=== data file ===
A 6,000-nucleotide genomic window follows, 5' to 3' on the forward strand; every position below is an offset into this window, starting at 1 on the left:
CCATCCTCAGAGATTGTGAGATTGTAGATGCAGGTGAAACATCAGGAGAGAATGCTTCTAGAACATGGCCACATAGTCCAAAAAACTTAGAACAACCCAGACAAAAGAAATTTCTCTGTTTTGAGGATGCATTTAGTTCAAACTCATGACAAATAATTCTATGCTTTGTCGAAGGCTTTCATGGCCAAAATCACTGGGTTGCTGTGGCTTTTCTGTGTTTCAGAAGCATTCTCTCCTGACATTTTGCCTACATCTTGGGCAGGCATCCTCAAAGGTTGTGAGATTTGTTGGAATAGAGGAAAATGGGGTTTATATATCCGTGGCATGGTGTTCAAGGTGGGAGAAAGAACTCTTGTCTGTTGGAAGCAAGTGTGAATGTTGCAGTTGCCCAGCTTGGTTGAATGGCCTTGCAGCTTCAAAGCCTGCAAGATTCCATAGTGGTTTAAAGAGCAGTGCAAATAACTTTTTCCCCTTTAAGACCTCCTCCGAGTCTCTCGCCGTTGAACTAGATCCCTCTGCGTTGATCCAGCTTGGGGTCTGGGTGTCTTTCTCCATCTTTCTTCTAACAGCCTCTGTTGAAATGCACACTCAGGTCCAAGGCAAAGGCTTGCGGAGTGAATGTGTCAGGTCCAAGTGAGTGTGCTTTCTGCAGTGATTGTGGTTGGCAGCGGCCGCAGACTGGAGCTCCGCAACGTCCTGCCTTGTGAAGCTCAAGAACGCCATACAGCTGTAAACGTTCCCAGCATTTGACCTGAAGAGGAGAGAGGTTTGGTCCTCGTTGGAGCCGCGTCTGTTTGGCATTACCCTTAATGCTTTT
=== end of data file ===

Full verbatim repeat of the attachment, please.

A 6,000-nucleotide genomic window follows, 5' to 3' on the forward strand; every position below is an offset into this window, starting at 1 on the left:
CCATCCTCAGAGATTGTGAGATTGTAGATGCAGGTGAAACATCAGGAGAGAATGCTTCTAGAACATGGCCACATAGTCCAAAAAACTTAGAACAACCCAGACAAAAGAAATTTCTCTGTTTTGAGGATGCATTTAGTTCAAACTCATGACAAATAATTCTATGCTTTGTCGAAGGCTTTCATGGCCAAAATCACTGGGTTGCTGTGGCTTTTCTGTGTTTCAGAAGCATTCTCTCCTGACATTTTGCCTACATCTTGGGCAGGCATCCTCAAAGGTTGTGAGATTTGTTGGAATAGAGGAAAATGGGGTTTATATATCCGTGGCATGGTGTTCAAGGTGGGAGAAAGAACTCTTGTCTGTTGGAAGCAAGTGTGAATGTTGCAGTTGCCCAGCTTGGTTGAATGGCCTTGCAGCTTCAAAGCCTGCAAGATTCCATAGTGGTTTAAAGAGCAGTGCAAATAACTTTTTCCCCTTTAAGACCTCCTCCGAGTCTCTCGCCGTTGAACTAGATCCCTCTGCGTTGATCCAGCTTGGGGTCTGGGTGTCTTTCTCCATCTTTCTTCTAACAGCCTCTGTTGAAATGCACACTCAGGTCCAAGGCAAAGGCTTGCGGAGTGAATGTGTCAGGTCCAAGTGAGTGTGCTTTCTGCAGTGATTGTGGTTGGCAGCGGCCGCAGACTGGAGCTCCGCAACGTCCTGCCTTGTGAAGCTCAAGAACGCCATACAGCTGTAAACGTTCCCAGCATTTGACCTGAAGAGGAGAGAGGTTTGGTCCTCGTTGGAGCCGCGTCTGTTTGGCATTACCCTTAATGCTTTT